An investment portfolio funded by personal savings and by employer contributions to various types of retirement savings accounts provides a level of income that will fluctuate depending on market conditions. Unlike fixed payments from Social Security or a pension, income from a portfolio has the potential to increase as the market goes up to keep pace with or even beat inflation. It also carries the potential for loss if the market goes down. Your tolerance for risk will determine how you manage your portfolio as you build your nest egg.
A volatile portfolio is not a huge problem in pre-retirement years. A down market actually can be an advantage as you are able to accumulate assets at discount prices. Once you retire, however, your portfolio must generate income. A stable portfolio becomes important. If you need to make large withdrawals for living expenses from a portfolio that has lost capital in a down market you will destroy your nest egg, leaving you with less retirement income than you planned.
Complex projections of market behavior known as Monte Carlo simulations suggest that if you withdraw 4 to 5 percent of your portfolio each year in retirement, you have a 90 percent chance of not running out of money before you die. When you die, any remaining amount will be available to your heirs.
Real estate may be a significant part of your business assets. If it is currently generating rental or other income, you need to decide if you want that income to be part of your available monthly funds or whether you want to liquidate this asset and put the funds into other income-producing investments. You may have significant cash tied up in other hard assets including machinery, trucks, trailers, tack and horses which you can liquidate to help build your retirement portfolio. Finally, you need to consider whether an inheritance may affect the amount of personal savings you need to accumulate to meet your retirement goals.
It takes a great deal of careful research and thought to factor in all of the variables that can affect your retirement plans. A number of sites on the World Wide Web offer retirement calculators to help you crunch the numbers more easily (see sidebar). While the assumptions they use about life expectancy and rates of return on investments may not always be pertinent to your particular situation, if you plug your numbers into several of them, you will begin to get a picture of the amount you need to have available to support you in your golden years. As a quick rule of thumb, consider that if you plan to draw 5 percent off a portfolio annually, you will need to save $500,000 to generate $25,000 in income. If you want $50,000 annually, you need to save a cool million. Buying lotto tickets does not constitute a sound financial plan for getting there.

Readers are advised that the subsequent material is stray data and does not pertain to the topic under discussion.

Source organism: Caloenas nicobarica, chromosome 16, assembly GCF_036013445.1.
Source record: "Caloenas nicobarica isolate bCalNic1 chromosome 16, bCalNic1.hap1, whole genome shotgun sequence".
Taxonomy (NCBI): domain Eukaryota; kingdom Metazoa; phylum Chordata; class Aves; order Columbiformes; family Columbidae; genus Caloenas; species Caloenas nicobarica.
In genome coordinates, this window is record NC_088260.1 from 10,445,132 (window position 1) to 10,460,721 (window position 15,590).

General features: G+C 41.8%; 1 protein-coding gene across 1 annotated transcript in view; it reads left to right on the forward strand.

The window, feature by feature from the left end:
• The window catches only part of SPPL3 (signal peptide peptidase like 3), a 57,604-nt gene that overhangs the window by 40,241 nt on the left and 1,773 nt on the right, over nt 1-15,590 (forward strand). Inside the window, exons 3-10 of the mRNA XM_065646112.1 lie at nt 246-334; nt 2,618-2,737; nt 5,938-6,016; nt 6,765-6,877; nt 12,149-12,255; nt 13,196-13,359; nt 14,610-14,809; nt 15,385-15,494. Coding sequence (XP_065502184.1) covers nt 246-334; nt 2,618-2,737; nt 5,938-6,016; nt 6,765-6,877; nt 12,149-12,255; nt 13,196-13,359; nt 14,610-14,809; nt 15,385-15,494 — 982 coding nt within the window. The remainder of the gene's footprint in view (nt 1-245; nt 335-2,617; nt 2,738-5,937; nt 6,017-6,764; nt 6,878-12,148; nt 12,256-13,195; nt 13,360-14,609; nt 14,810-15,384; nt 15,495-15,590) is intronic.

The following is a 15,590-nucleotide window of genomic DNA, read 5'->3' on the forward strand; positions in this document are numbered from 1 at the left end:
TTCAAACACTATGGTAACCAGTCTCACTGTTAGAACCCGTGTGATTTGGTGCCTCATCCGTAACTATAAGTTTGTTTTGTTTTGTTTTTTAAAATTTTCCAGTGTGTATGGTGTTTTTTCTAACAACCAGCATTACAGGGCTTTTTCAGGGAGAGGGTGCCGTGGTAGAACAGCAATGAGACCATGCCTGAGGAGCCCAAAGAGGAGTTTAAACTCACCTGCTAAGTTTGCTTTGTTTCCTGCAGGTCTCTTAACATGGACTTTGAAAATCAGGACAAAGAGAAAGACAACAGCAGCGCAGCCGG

MAKING UP THE DIFFERENCE
Many people think of saving as something to do with “surplus” money. Instead, says David Chilton, author of “The Wealthy Barber,” a book which describes how average Joes and Janes can accumulate that million, they should pay themselves first—make savings your top financial priority, not the last. Many people don’t feel they can control their expenses but spending is simply a matter of daily, weekly and monthly choices. It’s the choice between the generic brand and the name brand at the grocery store. It’s the choice between eating with your wealthy clients at the French restaurant or eating with other trainers at the diner. It’s the choice of buying new equipment when leasing or buying used or making do with what you have might make more financial sense. It’s putting some of the windfall profits from that big horse sale into your retirement plan before they all disappear into the business.